Liverpool’s waterfront to receive huge cultural cash injection, which includes plans for a new global visitor attraction, the redevelopment of two of Liverpool’s leading cultural institutions and a new public realm have been given a £22 million budget boost.
Chancellor Rishi Sunak has announced two separate financial investments for the city which will inject a new lease of life in and around the city’s docks, and cement Liverpool’s ambition to put culture at the heart of major regeneration projects.
The Chancellor has announced:
- £2 million to fund the initial development stage for The Pool – a transformative waterfront project.
- £20 million Levelling Up funding for Tate Liverpool and National Museums Liverpool.
Championed by the Secretary of State for Digital, Culture, Media and Sport, Nadine Dorries, The Pool (a working title) will be a new development taking over an area of the waterfront, which will create a new destination dedicated to celebrating and creating music.
Liverpool’s waterfront and the city’s musical heritage are recognised and loved across the world with The Beatles and the Royal Liverpool Philharmonic Orchestra attracting tens of thousands of music fans each year. The city proudly holds the title of UNESCO City of Music, and the ambition for The Pool is to build on these incredible foundations and create a unique collection of visitor experiences, music performances – aligned to Liverpool Institute of Performing Arts (LIPA) – which would be a centre for elite and emerging talent and a place to bring artists, communities and ideas together.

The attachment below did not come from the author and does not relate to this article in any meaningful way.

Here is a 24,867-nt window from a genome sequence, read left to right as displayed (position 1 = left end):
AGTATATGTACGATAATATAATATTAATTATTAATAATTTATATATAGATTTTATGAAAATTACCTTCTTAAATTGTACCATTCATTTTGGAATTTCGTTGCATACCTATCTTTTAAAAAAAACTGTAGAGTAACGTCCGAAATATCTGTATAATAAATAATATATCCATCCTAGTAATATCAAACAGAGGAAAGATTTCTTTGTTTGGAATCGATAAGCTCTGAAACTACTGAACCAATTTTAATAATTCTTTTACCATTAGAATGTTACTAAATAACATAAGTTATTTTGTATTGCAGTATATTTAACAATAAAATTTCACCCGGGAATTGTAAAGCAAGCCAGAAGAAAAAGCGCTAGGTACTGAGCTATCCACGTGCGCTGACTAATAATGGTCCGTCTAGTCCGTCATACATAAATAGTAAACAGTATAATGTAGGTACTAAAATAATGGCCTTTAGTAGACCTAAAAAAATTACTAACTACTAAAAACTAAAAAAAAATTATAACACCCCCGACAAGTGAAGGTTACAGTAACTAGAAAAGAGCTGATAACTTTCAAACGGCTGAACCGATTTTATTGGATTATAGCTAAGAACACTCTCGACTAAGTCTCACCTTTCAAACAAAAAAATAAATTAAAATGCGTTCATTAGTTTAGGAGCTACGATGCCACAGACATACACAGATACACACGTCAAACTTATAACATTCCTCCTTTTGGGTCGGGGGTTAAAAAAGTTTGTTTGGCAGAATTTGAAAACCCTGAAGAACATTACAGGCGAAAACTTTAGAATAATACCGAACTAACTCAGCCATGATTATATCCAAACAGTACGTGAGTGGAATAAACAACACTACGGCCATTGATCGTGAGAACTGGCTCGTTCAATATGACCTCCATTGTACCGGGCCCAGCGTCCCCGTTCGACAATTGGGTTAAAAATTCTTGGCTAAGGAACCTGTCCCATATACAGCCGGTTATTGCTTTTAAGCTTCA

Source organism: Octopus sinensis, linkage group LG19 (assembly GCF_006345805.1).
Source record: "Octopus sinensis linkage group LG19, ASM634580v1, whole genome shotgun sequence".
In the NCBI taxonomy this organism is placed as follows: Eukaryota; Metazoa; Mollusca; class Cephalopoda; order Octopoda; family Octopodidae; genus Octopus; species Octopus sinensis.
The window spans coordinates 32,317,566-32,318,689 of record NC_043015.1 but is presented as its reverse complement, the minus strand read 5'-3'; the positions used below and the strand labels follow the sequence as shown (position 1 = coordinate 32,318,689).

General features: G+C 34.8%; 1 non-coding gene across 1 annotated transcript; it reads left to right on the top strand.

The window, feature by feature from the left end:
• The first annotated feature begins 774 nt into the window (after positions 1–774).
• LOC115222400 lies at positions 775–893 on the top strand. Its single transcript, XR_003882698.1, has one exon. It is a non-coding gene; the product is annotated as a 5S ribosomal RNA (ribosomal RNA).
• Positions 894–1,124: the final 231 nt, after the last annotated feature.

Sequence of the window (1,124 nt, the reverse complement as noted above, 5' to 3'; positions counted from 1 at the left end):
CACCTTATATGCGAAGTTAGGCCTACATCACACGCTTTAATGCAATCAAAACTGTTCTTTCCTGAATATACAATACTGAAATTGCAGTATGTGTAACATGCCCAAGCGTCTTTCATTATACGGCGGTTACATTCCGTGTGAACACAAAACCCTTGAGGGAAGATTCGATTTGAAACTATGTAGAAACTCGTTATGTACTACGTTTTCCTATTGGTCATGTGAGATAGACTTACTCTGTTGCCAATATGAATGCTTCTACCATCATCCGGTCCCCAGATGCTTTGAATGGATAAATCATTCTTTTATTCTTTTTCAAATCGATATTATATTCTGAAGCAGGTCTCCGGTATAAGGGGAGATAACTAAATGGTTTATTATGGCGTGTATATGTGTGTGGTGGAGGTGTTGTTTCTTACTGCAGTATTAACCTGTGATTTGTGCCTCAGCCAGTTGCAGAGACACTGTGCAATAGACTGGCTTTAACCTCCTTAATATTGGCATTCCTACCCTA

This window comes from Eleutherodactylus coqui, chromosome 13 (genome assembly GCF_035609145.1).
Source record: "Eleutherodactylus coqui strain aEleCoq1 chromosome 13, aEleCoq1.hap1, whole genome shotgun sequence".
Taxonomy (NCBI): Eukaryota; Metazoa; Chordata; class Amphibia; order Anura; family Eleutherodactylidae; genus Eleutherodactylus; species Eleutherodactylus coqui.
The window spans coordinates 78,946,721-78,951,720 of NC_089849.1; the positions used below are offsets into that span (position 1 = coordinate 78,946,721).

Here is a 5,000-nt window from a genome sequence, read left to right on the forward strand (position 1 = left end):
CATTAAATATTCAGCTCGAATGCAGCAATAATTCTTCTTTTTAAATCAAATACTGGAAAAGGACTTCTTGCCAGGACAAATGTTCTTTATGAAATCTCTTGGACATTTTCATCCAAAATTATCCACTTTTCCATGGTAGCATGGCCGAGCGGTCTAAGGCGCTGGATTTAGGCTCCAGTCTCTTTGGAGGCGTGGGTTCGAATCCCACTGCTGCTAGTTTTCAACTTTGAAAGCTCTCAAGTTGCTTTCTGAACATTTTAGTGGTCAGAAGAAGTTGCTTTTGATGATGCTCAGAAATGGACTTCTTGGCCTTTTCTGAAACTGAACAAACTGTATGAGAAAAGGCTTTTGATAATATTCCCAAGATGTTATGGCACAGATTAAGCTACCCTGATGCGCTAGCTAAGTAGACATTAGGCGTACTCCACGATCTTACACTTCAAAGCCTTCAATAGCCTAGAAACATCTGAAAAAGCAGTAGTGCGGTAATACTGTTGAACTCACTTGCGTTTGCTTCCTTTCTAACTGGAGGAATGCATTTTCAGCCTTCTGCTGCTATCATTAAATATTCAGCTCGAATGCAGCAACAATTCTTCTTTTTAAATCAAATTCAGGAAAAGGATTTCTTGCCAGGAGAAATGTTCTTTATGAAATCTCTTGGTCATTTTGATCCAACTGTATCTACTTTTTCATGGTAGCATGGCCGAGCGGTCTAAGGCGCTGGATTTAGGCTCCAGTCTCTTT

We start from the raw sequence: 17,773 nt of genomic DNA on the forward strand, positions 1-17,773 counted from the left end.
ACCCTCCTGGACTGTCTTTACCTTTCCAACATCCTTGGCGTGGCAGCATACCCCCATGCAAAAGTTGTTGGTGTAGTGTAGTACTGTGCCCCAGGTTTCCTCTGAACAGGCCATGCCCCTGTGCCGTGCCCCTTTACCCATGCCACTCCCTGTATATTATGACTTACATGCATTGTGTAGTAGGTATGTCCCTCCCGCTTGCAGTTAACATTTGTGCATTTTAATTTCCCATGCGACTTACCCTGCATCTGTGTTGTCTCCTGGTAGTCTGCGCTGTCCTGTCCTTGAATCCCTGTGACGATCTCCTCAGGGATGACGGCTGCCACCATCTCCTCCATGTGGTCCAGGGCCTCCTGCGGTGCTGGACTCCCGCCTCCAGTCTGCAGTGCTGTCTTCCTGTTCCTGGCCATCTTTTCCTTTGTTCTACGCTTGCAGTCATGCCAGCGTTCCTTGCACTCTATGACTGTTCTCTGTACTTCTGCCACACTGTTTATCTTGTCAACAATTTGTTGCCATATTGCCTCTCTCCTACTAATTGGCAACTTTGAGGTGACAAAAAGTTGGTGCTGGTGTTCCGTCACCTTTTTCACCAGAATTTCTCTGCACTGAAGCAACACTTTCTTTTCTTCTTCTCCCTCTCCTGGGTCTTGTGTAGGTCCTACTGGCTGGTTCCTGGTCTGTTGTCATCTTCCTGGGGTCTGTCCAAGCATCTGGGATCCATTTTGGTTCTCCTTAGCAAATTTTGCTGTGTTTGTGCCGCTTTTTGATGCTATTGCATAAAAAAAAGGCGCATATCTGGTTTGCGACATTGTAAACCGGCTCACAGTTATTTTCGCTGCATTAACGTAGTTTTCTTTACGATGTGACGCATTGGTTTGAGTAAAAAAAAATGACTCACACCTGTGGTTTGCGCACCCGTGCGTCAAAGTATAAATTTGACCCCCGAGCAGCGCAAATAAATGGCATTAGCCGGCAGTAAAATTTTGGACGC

The project will offer sustainability inside and out: changing the way the city centre ins used and encouraging more walking and cycling, and building towards net zero.
National Museums Liverpool and Tate Liverpool will receive a £20 million (£10 million each) investment following a successful bid spearheaded by Liverpool City Council.
Tate Liverpool will use the money to modernise and update its gallery enabling it to accommodate new forms of contemporary art, and to reconfigure the external public realm so it connects more clearly with the Royal Albert Dock Liverpool.
The funding allows National Museums Liverpool to take forward the transformation of the Canning Dock Project, part of the organisation’s 10-year masterplan of reimagining the waterfront. This landmark project will transform the area between the Royal Albert Dock and Mann Island, increasing access to museums and galleries and conserving the fabric of historic buildings for the next generation. This will contribute to the visitor economy by levelling up economic and cultural opportunities across the city.
As a result of the funding, improvements will be made to the public realm which will have a positive impact on health and wellbeing.
Mayor of Liverpool, Joanne Anderson said:
“Liverpool is known around the world for its historic waterfront, but it is really important that it doesn’t stand still and we continue to invest in it. This announcement feels like a real line in the sand moment in the wake of UNESCO’s World Heritage decision, and we can now move forward and do things differently.
“This significant new pot of funding will make sure that our docks will continue to be a major draw for tourists and locals alike for many years to come.
“This city is synonymous with incredible music and The Pool will create a world-class visitor attraction, a blueprint for the future of music education but most importantly it will create opportunities and joy for the people of this city.